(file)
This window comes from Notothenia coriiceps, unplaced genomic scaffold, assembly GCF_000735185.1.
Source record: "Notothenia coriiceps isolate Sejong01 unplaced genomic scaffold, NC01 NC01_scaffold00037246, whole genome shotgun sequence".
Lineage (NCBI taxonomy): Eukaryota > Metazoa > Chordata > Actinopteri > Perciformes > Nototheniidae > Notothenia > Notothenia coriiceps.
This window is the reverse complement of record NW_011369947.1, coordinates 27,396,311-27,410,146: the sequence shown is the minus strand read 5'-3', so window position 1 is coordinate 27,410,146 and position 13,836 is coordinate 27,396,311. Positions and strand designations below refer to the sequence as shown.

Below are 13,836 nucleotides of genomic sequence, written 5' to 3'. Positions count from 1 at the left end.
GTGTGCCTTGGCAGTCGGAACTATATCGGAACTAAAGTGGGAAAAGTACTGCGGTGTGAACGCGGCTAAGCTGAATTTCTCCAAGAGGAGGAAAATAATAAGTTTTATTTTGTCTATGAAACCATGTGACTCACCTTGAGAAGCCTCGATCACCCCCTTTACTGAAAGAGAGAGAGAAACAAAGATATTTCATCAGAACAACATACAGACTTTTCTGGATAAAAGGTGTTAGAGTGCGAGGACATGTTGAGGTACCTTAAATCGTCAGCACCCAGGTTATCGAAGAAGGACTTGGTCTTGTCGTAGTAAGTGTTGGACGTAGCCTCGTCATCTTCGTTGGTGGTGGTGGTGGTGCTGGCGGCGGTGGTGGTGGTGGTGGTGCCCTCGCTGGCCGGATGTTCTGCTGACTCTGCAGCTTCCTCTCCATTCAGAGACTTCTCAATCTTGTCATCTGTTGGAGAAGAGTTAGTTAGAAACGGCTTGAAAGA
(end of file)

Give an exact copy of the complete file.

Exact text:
This window comes from Notothenia coriiceps, unplaced genomic scaffold, assembly GCF_000735185.1.
Source record: "Notothenia coriiceps isolate Sejong01 unplaced genomic scaffold, NC01 NC01_scaffold00037246, whole genome shotgun sequence".
Lineage (NCBI taxonomy): Eukaryota > Metazoa > Chordata > Actinopteri > Perciformes > Nototheniidae > Notothenia > Notothenia coriiceps.
This window is the reverse complement of record NW_011369947.1, coordinates 27,396,311-27,410,146: the sequence shown is the minus strand read 5'-3', so window position 1 is coordinate 27,410,146 and position 13,836 is coordinate 27,396,311. Positions and strand designations below refer to the sequence as shown.

Below are 13,836 nucleotides of genomic sequence, written 5' to 3'. Positions count from 1 at the left end.
GTGTGCCTTGGCAGTCGGAACTATATCGGAACTAAAGTGGGAAAAGTACTGCGGTGTGAACGCGGCTAAGCTGAATTTCTCCAAGAGGAGGAAAATAATAAGTTTTATTTTGTCTATGAAACCATGTGACTCACCTTGAGAAGCCTCGATCACCCCCTTTACTGAAAGAGAGAGAGAAACAAAGATATTTCATCAGAACAACATACAGACTTTTCTGGATAAAAGGTGTTAGAGTGCGAGGACATGTTGAGGTACCTTAAATCGTCAGCACCCAGGTTATCGAAGAAGGACTTGGTCTTGTCGTAGTAAGTGTTGGACGTAGCCTCGTCATCTTCGTTGGTGGTGGTGGTGGTGCTGGCGGCGGTGGTGGTGGTGGTGGTGCCCTCGCTGGCCGGATGTTCTGCTGACTCTGCAGCTTCCTCTCCATTCAGAGACTTCTCAATCTTGTCATCTGTTGGAGAAGAGTTAGTTAGAAACGGCTTGAAAGA